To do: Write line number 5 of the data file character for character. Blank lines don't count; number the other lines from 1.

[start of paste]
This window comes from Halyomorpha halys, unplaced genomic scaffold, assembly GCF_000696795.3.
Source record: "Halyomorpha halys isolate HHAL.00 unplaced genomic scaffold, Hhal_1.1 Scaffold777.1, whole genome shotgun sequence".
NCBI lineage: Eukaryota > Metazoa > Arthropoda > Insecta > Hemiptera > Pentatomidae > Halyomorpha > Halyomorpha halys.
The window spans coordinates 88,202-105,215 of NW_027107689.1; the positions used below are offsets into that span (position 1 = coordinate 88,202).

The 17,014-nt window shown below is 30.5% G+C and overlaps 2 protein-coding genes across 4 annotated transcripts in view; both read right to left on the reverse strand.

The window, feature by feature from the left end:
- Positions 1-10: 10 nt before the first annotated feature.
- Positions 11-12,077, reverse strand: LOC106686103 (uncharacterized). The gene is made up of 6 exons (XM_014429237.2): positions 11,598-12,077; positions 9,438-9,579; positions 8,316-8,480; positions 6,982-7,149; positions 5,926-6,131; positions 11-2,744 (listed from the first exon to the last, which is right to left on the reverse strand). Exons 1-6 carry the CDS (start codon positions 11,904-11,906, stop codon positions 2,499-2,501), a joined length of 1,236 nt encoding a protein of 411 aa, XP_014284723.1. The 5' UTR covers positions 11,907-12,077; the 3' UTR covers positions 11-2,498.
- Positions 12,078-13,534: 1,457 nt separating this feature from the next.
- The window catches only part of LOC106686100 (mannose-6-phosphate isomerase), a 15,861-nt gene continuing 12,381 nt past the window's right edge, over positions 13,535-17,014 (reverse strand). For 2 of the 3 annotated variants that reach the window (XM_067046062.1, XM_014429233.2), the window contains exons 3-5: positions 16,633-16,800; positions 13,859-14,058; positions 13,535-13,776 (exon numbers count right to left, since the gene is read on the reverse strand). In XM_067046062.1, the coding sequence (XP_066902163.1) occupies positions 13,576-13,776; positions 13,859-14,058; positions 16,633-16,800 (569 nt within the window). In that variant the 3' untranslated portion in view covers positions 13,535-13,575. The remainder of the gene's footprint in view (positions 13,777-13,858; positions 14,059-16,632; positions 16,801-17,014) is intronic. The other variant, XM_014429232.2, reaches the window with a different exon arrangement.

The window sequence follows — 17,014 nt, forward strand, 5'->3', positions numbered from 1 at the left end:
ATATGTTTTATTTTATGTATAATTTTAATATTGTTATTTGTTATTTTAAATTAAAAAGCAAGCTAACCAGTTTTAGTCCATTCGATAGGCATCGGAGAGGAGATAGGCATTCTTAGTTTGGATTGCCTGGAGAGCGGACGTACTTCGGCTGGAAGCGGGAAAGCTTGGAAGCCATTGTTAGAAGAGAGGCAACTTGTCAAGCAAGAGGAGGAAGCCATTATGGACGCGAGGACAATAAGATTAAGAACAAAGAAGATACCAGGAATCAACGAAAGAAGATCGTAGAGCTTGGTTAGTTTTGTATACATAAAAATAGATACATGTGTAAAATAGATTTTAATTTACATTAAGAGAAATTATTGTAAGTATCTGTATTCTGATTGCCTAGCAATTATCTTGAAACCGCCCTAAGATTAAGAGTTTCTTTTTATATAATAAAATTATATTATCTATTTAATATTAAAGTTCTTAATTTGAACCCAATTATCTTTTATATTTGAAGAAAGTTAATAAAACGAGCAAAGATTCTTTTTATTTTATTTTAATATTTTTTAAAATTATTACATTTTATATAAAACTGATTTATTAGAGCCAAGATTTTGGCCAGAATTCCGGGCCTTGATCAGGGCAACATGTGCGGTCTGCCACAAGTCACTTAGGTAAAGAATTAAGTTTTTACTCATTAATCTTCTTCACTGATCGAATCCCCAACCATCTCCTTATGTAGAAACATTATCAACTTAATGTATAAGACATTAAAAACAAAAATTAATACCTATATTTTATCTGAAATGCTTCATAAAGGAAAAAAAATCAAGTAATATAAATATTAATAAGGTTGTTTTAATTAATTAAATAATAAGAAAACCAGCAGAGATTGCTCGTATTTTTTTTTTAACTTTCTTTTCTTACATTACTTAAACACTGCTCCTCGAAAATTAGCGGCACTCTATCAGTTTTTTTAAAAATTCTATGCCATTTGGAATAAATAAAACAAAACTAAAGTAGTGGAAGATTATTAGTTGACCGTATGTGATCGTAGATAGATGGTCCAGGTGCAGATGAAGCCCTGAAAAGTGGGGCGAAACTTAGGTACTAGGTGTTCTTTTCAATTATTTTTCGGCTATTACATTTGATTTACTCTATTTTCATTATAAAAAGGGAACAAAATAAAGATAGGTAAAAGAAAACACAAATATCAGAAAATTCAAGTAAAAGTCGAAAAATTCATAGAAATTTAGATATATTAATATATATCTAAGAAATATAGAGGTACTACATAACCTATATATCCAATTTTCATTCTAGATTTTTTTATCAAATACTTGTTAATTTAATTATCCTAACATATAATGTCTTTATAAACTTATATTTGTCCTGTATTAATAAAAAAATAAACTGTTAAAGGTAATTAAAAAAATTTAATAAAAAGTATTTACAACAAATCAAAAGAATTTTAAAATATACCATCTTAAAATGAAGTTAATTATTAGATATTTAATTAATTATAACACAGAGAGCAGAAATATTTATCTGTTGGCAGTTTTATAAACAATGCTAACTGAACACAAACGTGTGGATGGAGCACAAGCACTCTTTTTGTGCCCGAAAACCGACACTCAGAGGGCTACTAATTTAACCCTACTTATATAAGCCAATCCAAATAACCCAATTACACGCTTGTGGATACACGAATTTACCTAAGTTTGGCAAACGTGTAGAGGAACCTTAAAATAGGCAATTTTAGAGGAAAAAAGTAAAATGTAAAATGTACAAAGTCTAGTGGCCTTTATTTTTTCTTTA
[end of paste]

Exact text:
The 17,014-nt window shown below is 30.5% G+C and overlaps 2 protein-coding genes across 4 annotated transcripts in view; both read right to left on the reverse strand.